As the light of 2016 fades, we gather our thoughts and look back at a year that gave us sorrows. Never in our contemporary history have we seen these many deaths in so short a time.
Inevitably, sadness creeps into this season of joy as many mourn their loved ones, gunned down in the streets or their homes because they were suspected to be drug users or traffickers. They never had the chance to face a court of law.
As of December 20, 2016, more than 6,000 have been killed in almost 6 months of President Duterte’s war on drugs. For perspective, let’s remember that during 14 years of Martial Law, recorded extrajudicial killings were at 3,257.
The war on drugs is the centerpiece of the new government and it overshadows everything else. The message comes from the top: Duterte’s speeches are like a looped tape, an endless repeat of how drugs destroy the country and the solution is to kill, kill, kill. He has said this before the military, businessmen, civic groups, local governments, police, any audience he could reach.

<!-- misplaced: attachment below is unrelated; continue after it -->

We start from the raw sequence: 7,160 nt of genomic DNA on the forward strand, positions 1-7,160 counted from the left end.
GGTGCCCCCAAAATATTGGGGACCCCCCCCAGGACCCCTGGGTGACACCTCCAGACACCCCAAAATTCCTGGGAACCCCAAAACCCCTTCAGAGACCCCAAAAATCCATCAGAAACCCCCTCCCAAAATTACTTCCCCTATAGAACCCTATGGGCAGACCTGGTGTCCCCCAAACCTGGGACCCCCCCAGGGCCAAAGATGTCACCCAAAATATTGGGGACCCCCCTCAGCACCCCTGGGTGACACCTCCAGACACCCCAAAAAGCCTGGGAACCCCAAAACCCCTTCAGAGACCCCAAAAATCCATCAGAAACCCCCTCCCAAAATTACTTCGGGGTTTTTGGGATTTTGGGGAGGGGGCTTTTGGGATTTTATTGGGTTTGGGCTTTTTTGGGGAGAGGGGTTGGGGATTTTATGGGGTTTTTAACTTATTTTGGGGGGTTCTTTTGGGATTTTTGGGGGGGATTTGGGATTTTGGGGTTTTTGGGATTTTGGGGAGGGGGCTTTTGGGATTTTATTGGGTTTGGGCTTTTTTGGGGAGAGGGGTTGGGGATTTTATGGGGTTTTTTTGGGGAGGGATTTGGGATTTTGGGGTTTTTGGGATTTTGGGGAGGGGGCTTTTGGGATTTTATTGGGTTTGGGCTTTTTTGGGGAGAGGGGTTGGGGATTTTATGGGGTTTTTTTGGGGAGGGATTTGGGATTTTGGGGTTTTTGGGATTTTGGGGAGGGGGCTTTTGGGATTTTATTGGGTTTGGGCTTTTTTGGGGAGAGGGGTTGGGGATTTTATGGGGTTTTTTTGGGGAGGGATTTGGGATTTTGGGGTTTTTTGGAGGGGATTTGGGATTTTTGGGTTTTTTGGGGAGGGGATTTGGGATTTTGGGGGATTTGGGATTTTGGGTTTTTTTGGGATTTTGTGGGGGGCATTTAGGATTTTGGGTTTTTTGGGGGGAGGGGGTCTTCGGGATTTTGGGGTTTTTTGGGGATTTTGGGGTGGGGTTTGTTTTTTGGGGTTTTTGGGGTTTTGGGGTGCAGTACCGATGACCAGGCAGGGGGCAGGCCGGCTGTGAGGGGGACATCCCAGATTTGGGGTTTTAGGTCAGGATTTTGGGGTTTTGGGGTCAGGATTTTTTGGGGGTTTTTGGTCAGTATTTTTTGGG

We have been asking: where’s the outrage? Have we been so desensitized to the violence taking place around us? Are we losing our humanity?
We have an answer in a new Social Weather Stations survey which found that 78% of the respondents were worried they could be the next victims. There is fear rather than anger.
While it is understandable, the downside is fear makes us lose our courage. Fear weakens our reasoning and leads us to cocoons of silence. Rather than take a stand and let our voices be heard, we retreat.
This may be what Duterte wants, to instill fear in all of us so he can continue to rule with impunity. But, as Canada’s Prime Minister Justin Trudeau reminds us, “Fear has never created a single job or fed a single family.”
We turn to Ecclesiastes for solace. There is a time for everything. A time to plant and to uproot. A time to tear down and a time to build.
We go through the cycle of life. And meantime, in this season of hope set against times so savage, we seek shelter in the love of family and friends and comfort in our steadfast values.
But, as days pass, let’s remember Dylan Thomas’s wise counsel: do not go gentle, but rage, rage against the dying of the light. – Rappler.com